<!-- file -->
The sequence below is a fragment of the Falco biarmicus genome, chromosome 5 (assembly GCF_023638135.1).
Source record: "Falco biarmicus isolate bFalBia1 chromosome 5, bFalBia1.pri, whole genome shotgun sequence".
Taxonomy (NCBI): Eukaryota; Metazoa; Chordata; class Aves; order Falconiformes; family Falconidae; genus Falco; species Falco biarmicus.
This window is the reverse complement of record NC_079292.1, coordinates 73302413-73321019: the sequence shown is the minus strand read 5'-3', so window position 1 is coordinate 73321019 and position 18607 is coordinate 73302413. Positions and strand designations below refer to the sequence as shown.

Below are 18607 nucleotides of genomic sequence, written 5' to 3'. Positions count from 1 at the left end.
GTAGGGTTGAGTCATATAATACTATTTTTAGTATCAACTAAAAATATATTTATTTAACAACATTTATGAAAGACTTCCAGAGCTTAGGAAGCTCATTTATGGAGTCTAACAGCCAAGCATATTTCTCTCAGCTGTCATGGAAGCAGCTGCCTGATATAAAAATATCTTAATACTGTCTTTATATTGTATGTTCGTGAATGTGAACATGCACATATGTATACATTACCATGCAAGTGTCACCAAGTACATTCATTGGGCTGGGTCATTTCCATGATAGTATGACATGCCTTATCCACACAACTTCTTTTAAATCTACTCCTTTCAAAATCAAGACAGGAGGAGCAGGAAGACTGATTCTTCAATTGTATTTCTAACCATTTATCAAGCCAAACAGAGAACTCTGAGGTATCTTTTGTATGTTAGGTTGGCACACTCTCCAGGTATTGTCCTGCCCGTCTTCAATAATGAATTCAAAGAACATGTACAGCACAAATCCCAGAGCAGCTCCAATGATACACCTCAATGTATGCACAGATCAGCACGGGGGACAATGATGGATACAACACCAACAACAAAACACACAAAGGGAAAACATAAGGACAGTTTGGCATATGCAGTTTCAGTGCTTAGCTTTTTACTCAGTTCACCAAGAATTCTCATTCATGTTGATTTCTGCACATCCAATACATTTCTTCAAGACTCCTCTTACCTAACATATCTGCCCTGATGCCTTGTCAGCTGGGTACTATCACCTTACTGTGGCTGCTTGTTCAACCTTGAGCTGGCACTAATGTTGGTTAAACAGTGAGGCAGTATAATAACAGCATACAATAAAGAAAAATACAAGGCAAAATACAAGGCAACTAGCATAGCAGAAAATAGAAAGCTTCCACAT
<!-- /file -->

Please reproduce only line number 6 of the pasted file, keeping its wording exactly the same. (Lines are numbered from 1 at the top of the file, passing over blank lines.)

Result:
GTAGGGTTGAGTCATATAATACTATTTTTAGTATCAACTAAAAATATATTTATTTAACAACATTTATGAAAGACTTCCAGAGCTTAGGAAGCTCATTTATGGAGTCTAACAGCCAAGCATATTTCTCTCAGCTGTCATGGAAGCAGCTGCCTGATATAAAAATATCTTAATACTGTCTTTATATTGTATGTTCGTGAATGTGAACATGCACATATGTATACATTACCATGCAAGTGTCACCAAGTACATTCATTGGGCTGGGTCATTTCCATGATAGTATGACATGCCTTATCCACACAACTTCTTTTAAATCTACTCCTTTCAAAATCAAGACAGGAGGAGCAGGAAGACTGATTCTTCAATTGTATTTCTAACCATTTATCAAGCCAAACAGAGAACTCTGAGGTATCTTTTGTATGTTAGGTTGGCACACTCTCCAGGTATTGTCCTGCCCGTCTTCAATAATGAATTCAAAGAACATGTACAGCACAAATCCCAGAGCAGCTCCAATGATACACCTCAATGTATGCACAGATCAGCACGGGGGACAATGATGGATACAACACCAACAACAAAACACACAAAGGGAAAACATAAGGACAGTTTGGCATATGCAGTTTCAGTGCTTAGCTTTTTACTCAGTTCACCAAGAATTCTCATTCATGTTGATTTCTGCACATCCAATACATTTCTTCAAGACTCCTCTTACCTAACATATCTGCCCTGATGCCTTGTCAGCTGGGTACTATCACCTTACTGTGGCTGCTTGTTCAACCTTGAGCTGGCACTAATGTTGGTTAAACAGTGAGGCAGTATAATAACAGCATACAATAAAGAAAAATACAAGGCAAAATACAAGGCAACTAGCATAGCAGAAAATAGAAAGCTTCCACAT